NIKA: A millimeter-wave kinetic inductance camera  [PDF]
A. Monfardini,L. J. Swenson,A. Bideaud,F. X. Désert,S. J. C. Yates,A. Benoit,A. M. Baryshev,J. J. A. Baselmans,S. Doyle,B. Klein,M. Roesch,C. Tucker,P. Ade,M. Calvo,P. Camus,C. Giordano,R. Guesten,C. Hoffmann,S. Leclercq,P. Mauskopf,K. F. Schuster
Physics , 2010, DOI: 10.1051/0004-6361/201014727
Abstract: Current generation millimeter wavelength detectors suffer from scaling limits imposed by complex cryogenic readout electronics. To circumvent this it is imperative to investigate technologies that intrinsically incorporate strong multiplexing. One possible solution is the kinetic inductance detector (KID). In order to assess the potential of this nascent technology, a prototype instrument optimized for the 2 mm atmospheric window was constructed. Known as the N\'eel IRAM KIDs Array (NIKA), it was recently tested at the Institute for Millimetric Radio Astronomy (IRAM) 30-meter telescope at Pico Veleta, Spain. The measurement resulted in the imaging of a number of sources, including planets, quasars, and galaxies. The images for Mars, radio star MWC349, quasar 3C345, and galaxy M87 are presented. From these results, the optical NEP was calculated to be around $1 \times 10^{-15}$ W$ / $Hz$^{1/2}$. A factor of 10 improvement is expected to be readily feasible by improvements in the detector materials and reduction of performance-degrading spurious radiation.
Silicon Drift Detector Readout Electronics for a Compton Camera  [PDF]
T. Conka Nurdan,K. Nurdan,A. H. Walenta,H. J. Besch,C. Fiorini,B. Freisleben,N. A. Pavel
Physics , 2003, DOI: 10.1016/j.nima.2003.12.038
Abstract: A prototype detector for Compton camera imaging is under development. A monolithic array of 19 channel Silicon drift detector with on-chip electronics is going to be used as a scatter detector for the prototype system. Custom designed analog and digital readout electronics for this detector was first tested by using a single cell Silicon drift detector. This paper describes the readout architecture and presents the results of the measurement.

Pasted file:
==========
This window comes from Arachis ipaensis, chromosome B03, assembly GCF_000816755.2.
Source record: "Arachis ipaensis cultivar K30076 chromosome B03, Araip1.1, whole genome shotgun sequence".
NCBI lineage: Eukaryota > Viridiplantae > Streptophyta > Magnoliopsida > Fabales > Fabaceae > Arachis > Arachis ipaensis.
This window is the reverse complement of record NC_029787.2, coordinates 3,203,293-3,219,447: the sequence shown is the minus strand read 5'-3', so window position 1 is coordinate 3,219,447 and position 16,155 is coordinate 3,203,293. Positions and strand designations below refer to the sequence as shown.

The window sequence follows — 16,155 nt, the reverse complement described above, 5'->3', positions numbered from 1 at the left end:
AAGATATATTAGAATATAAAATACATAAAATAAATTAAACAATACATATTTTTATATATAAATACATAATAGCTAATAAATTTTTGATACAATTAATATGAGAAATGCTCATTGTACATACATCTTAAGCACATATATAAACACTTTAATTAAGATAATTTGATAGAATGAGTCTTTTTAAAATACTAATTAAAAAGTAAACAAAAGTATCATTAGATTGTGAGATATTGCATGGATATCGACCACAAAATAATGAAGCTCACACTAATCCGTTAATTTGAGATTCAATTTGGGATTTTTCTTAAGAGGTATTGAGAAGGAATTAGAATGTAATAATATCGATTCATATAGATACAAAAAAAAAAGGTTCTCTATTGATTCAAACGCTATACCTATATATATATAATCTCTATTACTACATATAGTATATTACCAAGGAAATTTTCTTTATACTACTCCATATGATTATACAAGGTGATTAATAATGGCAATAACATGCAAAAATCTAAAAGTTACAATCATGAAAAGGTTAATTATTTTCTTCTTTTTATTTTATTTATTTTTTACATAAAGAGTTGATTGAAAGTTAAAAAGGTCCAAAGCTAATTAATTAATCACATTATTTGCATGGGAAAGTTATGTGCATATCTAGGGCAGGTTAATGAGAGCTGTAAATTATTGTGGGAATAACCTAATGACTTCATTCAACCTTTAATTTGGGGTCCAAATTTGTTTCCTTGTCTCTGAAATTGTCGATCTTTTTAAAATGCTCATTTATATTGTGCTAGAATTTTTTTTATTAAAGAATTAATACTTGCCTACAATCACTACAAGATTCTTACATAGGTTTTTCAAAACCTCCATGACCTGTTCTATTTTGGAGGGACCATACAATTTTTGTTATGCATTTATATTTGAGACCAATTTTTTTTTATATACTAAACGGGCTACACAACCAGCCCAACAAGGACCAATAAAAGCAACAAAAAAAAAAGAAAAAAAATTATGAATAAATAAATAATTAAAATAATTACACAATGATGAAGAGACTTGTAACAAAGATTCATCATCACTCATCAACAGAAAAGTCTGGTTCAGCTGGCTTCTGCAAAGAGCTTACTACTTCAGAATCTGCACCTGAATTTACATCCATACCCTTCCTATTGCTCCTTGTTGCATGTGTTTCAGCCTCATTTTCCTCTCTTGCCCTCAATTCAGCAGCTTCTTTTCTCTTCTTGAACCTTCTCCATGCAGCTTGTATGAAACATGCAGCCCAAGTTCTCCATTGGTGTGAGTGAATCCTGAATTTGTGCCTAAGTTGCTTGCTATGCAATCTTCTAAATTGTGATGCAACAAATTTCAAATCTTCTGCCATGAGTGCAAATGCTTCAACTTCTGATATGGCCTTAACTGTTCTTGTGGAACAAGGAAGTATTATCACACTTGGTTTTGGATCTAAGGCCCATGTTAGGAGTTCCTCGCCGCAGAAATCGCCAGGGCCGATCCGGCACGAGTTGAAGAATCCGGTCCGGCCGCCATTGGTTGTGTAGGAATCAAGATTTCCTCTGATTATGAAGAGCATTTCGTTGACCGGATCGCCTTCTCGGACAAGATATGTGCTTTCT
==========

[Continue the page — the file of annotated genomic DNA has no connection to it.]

The ASTRI SST-2M Prototype: Camera and Electronics  [PDF]
Osvaldo Catalano,Salvo Giarrusso,Giovanni La Rosa,Maria Concetta Maccarone,Teresa Mineo,Francesco Russo,Giuseppe Sottile,Domenico Impiombato,Giovanni Bonanno,Massimiliano Belluso,Sergio Billotta,Alessandro Grillo,Davide Marano,Vincenzo De Caprio,Mauro Fiorini,Luca Stringhetti,for the ASTRI Collaboration,Salvo GAROZZO,Giuseppe ROMEO
Physics , 2013,
Abstract: ASTRI is a Flagship Project financed by the Italian Ministry of Education, University and Research, and led by INAF, the Italian National Institute of Astrophysics. The primary goal of the ASTRI project is the realization of an end-to-end prototype of a Small Size Telescope for the Cherenkov Telescope Array. The prototype, named ASTRI SST-2M, is based on a completely new double mirror optics design and will be equipped with a camera made of a matrix of SiPM detectors. Here we describe the ASTRI SST-2M camera concept: basic idea, detectors, electronics, current status and some results coming from experiments in lab.
High speed readout electronics development for frequency-multiplexed kinetic inductance detector design optimization  [PDF]
O. Bourrion,C. Vescovi,A. Catalano,M. Calvo,A. D'Addabbo,J. Goupy,N. Boudou,J. F. Macias-Perez,A. Monfardini
Physics , 2013, DOI: 10.1088/1748-0221/8/12/C12006
Abstract: Microwave Kinetic Inductance Detectors (MKID) are a promising solution for spaceborne mm-wave astronomy. To optimize their design and make them insensitive to the ballistic phonons created by cosmic-ray interactions in the substrate, the phonon propagation in silicon must be studied. A dedicated fast readout electronics, using channelized Digital Down Conversion for monitoring up to 12 MKIDs over a 100MHz bandwidth was developed. Thanks to the fast ADC sampling and steep digital filtering, In-phase and Quadrature samples, having a high dynamic range, are provided at ~2 Msps. This paper describes the technical solution chosen and the results obtained.